I dislike Google Teacher Academy (GTA). Not because I dislike the so called “free” products, or believe people should never meet, but because it is consumer public-theatre which in a neoliberal marketplace, deliberately creates winners and losers.
GTA works though behaviorism and follows decades of refinement by advertising and marketing theorists and practitioners. First, it uses a relational strategy (emotional broadcasts) then a transitional strategy (reviews, social media, search, in-group influencers, out-group ignorants) and finally the transactional strategy (direct and indirect sales).
Google Teacher Academy is a further example of the commodification of childhood. Without any empirical evidence, Google sets out to create competition among teachers, to create ‘aspirational value’ in it’s products and obedience with it’s ideology. It personifies this though the “every man” advertising representation. They select in-group personalities (with social influence) to defuse it’s consumer cultural agenda, because ‘every-man’ is someone just like us. Of course there is a pay-off for actors who amplify and fall into line in terms of financial and social capital (the biggest winners) and then there is everyone else — the losers.
Education is a civic institution. It is supposed to be about scholarship and resist commodification, question political-economic rhetoric and be alert to social-manipulation. Google actively attack these principles with GTA. In comparison, those researchers who are working to improve education are burdened with the task of collecting evidence and using human ethics. This doesn’t make them laggards, late adopters or other ‘out-group’ members. It makes them accountable, evidence based and ethical. Any claim that ‘research’ is out of step with culture, must first be very clear about what culture is — and what happens when corporations are not called to account. This is the subject of countless dystopian novels — the corporatisation of habitus, the removal of liberty.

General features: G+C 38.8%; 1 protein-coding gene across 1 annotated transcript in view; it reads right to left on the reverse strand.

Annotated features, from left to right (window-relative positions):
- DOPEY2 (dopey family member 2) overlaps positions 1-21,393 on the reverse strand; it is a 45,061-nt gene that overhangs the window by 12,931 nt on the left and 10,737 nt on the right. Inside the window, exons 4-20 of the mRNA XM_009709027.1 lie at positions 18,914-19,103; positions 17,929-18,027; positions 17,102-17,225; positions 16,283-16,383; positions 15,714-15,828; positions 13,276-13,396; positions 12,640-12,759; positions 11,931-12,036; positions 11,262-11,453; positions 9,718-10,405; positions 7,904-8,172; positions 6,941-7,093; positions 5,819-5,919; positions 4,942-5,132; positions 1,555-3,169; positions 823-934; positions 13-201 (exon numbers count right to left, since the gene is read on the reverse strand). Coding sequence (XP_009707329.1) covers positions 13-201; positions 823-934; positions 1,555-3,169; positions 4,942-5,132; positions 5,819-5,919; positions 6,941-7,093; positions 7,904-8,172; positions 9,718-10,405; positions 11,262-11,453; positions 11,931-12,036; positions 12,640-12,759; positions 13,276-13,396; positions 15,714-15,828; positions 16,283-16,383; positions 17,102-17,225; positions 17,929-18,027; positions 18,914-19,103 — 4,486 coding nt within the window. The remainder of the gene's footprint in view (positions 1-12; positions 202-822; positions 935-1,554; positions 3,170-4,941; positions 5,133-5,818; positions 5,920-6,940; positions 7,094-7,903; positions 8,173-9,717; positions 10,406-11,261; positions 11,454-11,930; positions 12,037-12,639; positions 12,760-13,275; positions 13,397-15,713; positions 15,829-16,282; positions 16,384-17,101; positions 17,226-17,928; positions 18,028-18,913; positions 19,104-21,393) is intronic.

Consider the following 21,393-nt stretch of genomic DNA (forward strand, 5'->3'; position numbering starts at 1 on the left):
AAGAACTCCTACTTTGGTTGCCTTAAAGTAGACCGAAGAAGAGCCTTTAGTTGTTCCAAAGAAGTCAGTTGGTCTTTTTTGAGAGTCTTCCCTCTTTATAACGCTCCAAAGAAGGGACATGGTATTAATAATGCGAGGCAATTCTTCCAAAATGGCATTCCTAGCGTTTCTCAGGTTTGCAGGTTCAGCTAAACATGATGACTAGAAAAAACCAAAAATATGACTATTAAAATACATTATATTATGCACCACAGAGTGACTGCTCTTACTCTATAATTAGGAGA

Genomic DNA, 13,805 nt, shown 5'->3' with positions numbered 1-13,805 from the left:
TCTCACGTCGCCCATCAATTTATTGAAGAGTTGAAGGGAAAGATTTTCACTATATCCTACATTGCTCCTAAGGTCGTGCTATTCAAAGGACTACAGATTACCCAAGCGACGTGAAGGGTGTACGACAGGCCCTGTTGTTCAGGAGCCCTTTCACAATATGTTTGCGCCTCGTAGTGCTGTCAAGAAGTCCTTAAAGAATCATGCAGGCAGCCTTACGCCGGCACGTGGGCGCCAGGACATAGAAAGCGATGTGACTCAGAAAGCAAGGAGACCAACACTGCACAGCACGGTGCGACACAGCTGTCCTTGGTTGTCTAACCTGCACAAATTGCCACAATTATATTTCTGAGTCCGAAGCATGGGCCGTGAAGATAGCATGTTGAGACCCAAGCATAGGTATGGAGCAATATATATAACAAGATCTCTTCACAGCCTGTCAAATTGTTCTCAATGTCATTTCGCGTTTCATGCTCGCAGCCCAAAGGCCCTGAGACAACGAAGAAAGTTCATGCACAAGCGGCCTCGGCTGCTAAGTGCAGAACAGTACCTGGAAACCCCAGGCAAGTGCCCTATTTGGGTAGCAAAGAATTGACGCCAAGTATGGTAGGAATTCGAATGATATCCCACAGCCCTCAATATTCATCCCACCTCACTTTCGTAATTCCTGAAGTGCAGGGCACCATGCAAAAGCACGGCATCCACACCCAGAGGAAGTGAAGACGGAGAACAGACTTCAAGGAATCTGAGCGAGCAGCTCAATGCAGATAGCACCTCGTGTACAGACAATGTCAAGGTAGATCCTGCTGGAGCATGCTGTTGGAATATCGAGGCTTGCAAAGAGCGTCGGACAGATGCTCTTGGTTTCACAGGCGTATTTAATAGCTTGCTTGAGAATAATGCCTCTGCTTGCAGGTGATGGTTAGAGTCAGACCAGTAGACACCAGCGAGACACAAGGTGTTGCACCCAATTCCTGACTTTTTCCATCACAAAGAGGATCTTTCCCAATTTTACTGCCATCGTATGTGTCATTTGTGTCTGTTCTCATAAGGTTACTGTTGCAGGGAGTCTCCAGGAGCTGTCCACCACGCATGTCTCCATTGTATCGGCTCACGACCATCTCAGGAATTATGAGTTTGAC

I can’t imagine for a second that Google bothers itself with such things as it sets up it’s consumer theatricals in the name of ‘innovation’ and ‘elite teaching’. This is little more than a consumer-competition, like winning tickets to the circus by collecting tokens and writing a ‘tie-breaker’ limerick.
For me, the toolset isn’t important. Lots of people use Google’s toolset, so what? Its the false representation of behavioural marketing as scholarship that irks me. It does not promote new or better thinking, alternative solutions, but indoctrinates teachers and reduces the basic freedoms children are struggling to maintain
If I am wrong, please feel free to leave me references to studies/journals which show GTA has any benefit and more importantly how it’s design avoids harm. It obviously delivers Google and associates significant financial rewards.